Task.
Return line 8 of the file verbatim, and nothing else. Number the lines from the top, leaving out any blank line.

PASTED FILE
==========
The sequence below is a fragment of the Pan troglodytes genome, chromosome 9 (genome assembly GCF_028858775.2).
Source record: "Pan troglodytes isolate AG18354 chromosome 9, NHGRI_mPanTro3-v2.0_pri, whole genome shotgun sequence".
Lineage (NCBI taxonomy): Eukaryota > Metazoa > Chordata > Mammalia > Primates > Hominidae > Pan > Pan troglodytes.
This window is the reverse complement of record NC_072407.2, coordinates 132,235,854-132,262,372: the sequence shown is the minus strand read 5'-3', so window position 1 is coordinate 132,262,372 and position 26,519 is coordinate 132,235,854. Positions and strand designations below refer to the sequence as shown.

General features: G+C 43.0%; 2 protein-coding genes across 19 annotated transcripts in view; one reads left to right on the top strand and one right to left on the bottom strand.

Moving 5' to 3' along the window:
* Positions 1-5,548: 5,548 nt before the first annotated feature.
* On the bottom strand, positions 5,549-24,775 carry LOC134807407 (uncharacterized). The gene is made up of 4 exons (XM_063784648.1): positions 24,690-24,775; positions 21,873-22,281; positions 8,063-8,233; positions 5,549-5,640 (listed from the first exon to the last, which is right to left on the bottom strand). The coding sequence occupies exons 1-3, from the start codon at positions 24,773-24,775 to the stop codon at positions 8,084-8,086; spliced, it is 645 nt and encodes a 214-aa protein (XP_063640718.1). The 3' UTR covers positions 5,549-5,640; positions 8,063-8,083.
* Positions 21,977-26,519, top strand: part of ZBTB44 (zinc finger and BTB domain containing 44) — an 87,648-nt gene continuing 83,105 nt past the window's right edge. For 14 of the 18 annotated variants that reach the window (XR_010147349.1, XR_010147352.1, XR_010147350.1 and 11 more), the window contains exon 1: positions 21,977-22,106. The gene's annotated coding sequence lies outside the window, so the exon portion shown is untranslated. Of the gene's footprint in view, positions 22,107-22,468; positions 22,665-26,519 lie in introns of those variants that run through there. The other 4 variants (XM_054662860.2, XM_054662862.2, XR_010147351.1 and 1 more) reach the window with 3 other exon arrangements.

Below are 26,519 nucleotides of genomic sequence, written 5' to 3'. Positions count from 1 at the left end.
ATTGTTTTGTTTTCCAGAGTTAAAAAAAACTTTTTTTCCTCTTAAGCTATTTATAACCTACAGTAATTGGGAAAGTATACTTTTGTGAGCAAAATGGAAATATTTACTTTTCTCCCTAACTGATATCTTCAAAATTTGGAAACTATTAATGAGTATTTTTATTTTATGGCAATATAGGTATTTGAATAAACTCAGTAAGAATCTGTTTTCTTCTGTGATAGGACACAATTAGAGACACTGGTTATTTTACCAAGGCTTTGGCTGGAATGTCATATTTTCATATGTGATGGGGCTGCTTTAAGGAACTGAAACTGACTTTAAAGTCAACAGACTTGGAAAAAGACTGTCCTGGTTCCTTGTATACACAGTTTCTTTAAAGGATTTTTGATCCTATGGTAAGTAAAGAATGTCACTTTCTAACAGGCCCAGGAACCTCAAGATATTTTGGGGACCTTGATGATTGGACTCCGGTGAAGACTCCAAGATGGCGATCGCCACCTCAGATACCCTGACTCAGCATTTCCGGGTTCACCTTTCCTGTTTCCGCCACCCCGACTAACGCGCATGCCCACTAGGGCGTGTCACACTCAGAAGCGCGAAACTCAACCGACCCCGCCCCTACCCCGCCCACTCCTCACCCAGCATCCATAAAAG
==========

* On the bottom strand, positions 5,549-24,775 carry LOC134807407 (uncharacterized). The gene is made up of 4 exons (XM_063784648.1): positions 24,690-24,775; positions 21,873-22,281; positions 8,063-8,233; positions 5,549-5,640 (listed from the first exon to the last, which is right to left on the bottom strand). The coding sequence occupies exons 1-3, from the start codon at positions 24,773-24,775 to the stop codon at positions 8,084-8,086; spliced, it is 645 nt and encodes a 214-aa protein (XP_063640718.1). The 3' UTR covers positions 5,549-5,640; positions 8,063-8,083.